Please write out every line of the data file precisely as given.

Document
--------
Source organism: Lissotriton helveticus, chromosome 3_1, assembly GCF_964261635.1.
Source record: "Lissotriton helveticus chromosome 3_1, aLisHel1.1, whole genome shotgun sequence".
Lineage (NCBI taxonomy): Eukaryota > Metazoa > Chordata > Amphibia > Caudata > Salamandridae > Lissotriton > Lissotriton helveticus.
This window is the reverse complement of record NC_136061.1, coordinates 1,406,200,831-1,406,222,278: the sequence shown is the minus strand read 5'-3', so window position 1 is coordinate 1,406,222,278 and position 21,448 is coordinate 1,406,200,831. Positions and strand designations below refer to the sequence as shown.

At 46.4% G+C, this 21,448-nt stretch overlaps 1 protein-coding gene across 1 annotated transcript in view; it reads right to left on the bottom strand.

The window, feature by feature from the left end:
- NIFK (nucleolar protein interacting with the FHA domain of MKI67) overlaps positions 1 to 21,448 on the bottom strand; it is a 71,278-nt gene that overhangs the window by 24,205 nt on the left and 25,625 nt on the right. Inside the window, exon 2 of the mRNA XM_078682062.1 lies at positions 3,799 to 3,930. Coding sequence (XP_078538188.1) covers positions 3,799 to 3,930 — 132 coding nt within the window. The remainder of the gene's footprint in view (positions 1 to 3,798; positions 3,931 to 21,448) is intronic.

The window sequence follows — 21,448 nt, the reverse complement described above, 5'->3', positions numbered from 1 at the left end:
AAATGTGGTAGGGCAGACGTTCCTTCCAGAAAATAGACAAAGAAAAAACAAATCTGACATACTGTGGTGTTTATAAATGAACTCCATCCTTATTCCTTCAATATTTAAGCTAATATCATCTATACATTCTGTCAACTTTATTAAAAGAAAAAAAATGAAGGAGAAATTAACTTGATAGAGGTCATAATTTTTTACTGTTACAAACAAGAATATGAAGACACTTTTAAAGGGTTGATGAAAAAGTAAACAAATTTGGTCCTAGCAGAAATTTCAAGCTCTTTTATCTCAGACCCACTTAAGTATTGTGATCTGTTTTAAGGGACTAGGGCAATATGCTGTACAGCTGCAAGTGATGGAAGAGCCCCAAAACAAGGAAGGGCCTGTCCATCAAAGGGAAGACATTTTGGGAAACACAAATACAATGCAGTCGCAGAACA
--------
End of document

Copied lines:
Source organism: Lissotriton helveticus, chromosome 3_1, assembly GCF_964261635.1.
Source record: "Lissotriton helveticus chromosome 3_1, aLisHel1.1, whole genome shotgun sequence".
Lineage (NCBI taxonomy): Eukaryota > Metazoa > Chordata > Amphibia > Caudata > Salamandridae > Lissotriton > Lissotriton helveticus.
This window is the reverse complement of record NC_136061.1, coordinates 1,406,200,831-1,406,222,278: the sequence shown is the minus strand read 5'-3', so window position 1 is coordinate 1,406,222,278 and position 21,448 is coordinate 1,406,200,831. Positions and strand designations below refer to the sequence as shown.

At 46.4% G+C, this 21,448-nt stretch overlaps 1 protein-coding gene across 1 annotated transcript in view; it reads right to left on the bottom strand.

The window, feature by feature from the left end:
- NIFK (nucleolar protein interacting with the FHA domain of MKI67) overlaps positions 1 to 21,448 on the bottom strand; it is a 71,278-nt gene that overhangs the window by 24,205 nt on the left and 25,625 nt on the right. Inside the window, exon 2 of the mRNA XM_078682062.1 lies at positions 3,799 to 3,930. Coding sequence (XP_078538188.1) covers positions 3,799 to 3,930 — 132 coding nt within the window. The remainder of the gene's footprint in view (positions 1 to 3,798; positions 3,931 to 21,448) is intronic.

The window sequence follows — 21,448 nt, the reverse complement described above, 5'->3', positions numbered from 1 at the left end:
AAATGTGGTAGGGCAGACGTTCCTTCCAGAAAATAGACAAAGAAAAAACAAATCTGACATACTGTGGTGTTTATAAATGAACTCCATCCTTATTCCTTCAATATTTAAGCTAATATCATCTATACATTCTGTCAACTTTATTAAAAGAAAAAAAATGAAGGAGAAATTAACTTGATAGAGGTCATAATTTTTTACTGTTACAAACAAGAATATGAAGACACTTTTAAAGGGTTGATGAAAAAGTAAACAAATTTGGTCCTAGCAGAAATTTCAAGCTCTTTTATCTCAGACCCACTTAAGTATTGTGATCTGTTTTAAGGGACTAGGGCAATATGCTGTACAGCTGCAAGTGATGGAAGAGCCCCAAAACAAGGAAGGGCCTGTCCATCAAAGGGAAGACATTTTGGGAAACACAAATACAATGCAGTCGCAGAACA